In a study of 76 patients, researchers gave red, infrared, or a combination to one-half of each participant’s face. Wrinkles reduced by as much as 36%, and elasticity increased by as much as 19%. The red, the infrared, and the combination group had similar gains. (source)
In another study testing red light in vitro, researchers found that red light alone reversed collagen downregulation, meaning that the skin produced more collagen than normal. Collagen reduces wrinkles and fine lines. (source)
A third study tested the effect of blue, red and/or infrared on the lymph system. They found that stimulation with any of these lights increased lymphatic system activity. That activity correlated with reduced wrinkles, reduced hyperpigmentation, enhanced glow, increased collage and decreased acne. (source)
Infrared, Red, Blue and Green Light Therapy Work for Acne
Multiple studies using blue, red, infrared, or some combination of these lights show that light therapy heals acne.
Blue light reduces inflammation and kills bacteria. The result is reduced oil and pimples.
Green and blue light kill the bacterium P. acnes, one of the causes of acne. Red and blue combined significantly reduce acne symptoms.
In one study testing blue and red light, blue light, white light, and benzyl peroxide, researchers found that the combination of blue and red light had the greatest ability to reduce acne lesions. The group receiving blue and red at the same time had a 76% reduction in inflammatory lesions. (source, source).
Another study included both blue and red, but treated patients with each color on different days. One day they got red light treatment, and the next session they got blue light treatment. 22 patients receiving alternating red and blue therapy saw an 81% lesion reduction at 12 weeks. (source, source)
In a study of red and infrared without blue light, researchers found that red light had a significant ability to reduce acne, but that infrared light did not. (source)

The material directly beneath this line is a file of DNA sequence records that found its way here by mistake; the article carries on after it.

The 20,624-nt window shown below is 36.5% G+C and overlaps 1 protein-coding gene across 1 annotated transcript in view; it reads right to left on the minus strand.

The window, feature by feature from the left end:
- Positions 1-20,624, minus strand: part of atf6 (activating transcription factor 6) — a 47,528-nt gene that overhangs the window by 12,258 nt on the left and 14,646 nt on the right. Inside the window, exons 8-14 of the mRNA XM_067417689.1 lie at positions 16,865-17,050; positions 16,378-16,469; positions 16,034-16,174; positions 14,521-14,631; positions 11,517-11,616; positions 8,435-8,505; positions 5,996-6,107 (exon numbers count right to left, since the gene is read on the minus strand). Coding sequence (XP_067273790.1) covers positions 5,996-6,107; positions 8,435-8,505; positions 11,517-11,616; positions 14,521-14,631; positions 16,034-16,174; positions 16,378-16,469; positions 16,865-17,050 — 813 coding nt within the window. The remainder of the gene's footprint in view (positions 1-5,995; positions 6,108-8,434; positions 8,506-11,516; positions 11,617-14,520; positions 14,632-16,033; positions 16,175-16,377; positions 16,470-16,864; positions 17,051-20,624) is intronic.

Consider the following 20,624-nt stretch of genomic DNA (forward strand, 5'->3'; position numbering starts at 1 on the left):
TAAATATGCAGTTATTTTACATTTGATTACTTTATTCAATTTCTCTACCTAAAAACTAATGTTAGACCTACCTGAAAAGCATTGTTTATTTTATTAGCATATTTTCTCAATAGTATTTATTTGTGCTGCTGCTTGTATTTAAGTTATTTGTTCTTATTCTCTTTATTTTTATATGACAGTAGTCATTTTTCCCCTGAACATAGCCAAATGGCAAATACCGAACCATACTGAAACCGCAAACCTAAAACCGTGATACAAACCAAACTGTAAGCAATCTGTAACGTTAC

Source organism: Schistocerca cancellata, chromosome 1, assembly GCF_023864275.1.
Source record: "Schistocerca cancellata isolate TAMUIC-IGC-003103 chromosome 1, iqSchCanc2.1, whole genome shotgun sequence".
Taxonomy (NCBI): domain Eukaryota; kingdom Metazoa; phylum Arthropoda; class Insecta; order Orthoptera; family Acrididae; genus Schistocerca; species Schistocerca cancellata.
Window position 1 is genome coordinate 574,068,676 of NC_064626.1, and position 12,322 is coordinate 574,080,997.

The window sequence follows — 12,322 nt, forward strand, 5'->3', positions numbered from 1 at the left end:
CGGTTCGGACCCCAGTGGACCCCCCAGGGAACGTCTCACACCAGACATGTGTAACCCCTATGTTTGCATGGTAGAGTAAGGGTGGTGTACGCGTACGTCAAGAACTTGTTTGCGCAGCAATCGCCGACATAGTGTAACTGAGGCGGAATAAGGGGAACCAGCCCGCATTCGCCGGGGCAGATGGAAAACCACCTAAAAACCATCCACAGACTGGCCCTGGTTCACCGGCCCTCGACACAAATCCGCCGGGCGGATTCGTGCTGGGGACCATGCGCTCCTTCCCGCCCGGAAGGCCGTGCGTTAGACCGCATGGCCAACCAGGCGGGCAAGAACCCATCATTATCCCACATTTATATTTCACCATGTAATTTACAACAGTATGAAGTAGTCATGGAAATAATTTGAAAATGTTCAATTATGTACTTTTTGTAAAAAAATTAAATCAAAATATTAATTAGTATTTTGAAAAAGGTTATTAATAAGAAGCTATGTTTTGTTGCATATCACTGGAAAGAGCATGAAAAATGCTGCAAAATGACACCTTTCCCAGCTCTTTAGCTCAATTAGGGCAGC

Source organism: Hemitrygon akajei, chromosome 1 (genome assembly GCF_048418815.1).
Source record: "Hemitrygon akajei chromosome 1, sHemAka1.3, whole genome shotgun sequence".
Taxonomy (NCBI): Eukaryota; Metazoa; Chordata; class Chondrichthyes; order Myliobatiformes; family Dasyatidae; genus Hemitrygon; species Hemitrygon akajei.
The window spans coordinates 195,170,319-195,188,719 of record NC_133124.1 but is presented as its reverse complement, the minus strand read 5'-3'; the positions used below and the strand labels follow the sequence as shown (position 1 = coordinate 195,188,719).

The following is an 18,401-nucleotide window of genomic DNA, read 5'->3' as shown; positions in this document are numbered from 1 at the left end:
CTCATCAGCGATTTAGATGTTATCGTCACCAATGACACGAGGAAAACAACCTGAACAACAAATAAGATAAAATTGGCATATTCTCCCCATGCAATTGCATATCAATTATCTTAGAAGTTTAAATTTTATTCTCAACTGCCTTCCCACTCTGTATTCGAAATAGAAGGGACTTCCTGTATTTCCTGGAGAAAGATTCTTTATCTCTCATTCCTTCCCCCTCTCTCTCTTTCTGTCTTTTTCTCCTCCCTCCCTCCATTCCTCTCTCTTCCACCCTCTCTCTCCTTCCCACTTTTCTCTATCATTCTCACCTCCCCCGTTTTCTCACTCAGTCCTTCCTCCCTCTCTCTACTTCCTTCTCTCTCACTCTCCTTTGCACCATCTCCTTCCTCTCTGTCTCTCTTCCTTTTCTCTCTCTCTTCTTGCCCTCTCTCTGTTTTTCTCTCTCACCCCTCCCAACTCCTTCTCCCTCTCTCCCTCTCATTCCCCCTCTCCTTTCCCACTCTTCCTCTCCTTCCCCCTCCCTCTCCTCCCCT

In one study, researchers treated acne patients with two wavelengths of red light: 635 nm and 670 nm. The patients got a very low dose of energy per session, but they got 112 treatments over a 2-month period (2 times a day for 8 weeks). At the end of the study, the acne blemish count fell 51%. (source) (source)
I’ve put more acne studies in the EMF Light Therapy Dose Database that you can view at this link (opens in a new window).
Red Light Therapy Can Heal Some Eye Conditions
WARNING: Many vendors, enthusiasts and researchers dismiss concerns about eye damage using light therapy. Blue light certainly can harm the eyes. Infrared can cause cataracts over the long term. I err on the side of caution. Talk with your ophthalmologist before exposing your eyes to light therapy.
Red light therapy can enhance an older person’s ability to see color. Older eyes lose the ability to distinguish colors. This is not a disease but just a normal part of the body tiring out with age. The part of the eye that perceives the color blue loses strength with age.
Eyes lose the ability to make energy. The mitochondria are responsible for producing energy. The mitochondria in the eyes tires out. Red light specializes in inducing the mitochondria to make energy. Therefore, red light therapy is a perfect fit for tired mitochondria in the eyes.
In one study, patients received 670 nm red light to the dominant eye. One group was under 40. The other group was over 40. The young people did not experience changes in vision. The people over 40 years old gained back their ability to distinguish the color blue.
Red Light Therapy Works for Pain Relief
Red light therapy has an anti-inflammatory and an analgesic affect on pain. The inflammation reduction reduces pain triggers. The analgesic affect numbs the pain.
Researchers tested red light therapy on breast augmentation patients. Doctors shined 635 nm red light at the incisions while the patients were still on the table. The light doses were relative low.
Patients did a self-assessment 24 hours after surgery. 76% of the patients who had received red light treatment reported at least 30% less pain than the control group. These patients asked for less pain medication too.
Red Light Therapy Works for Hair Growth
Red light therapy helps hair to grow in many types of baldness, but not all types.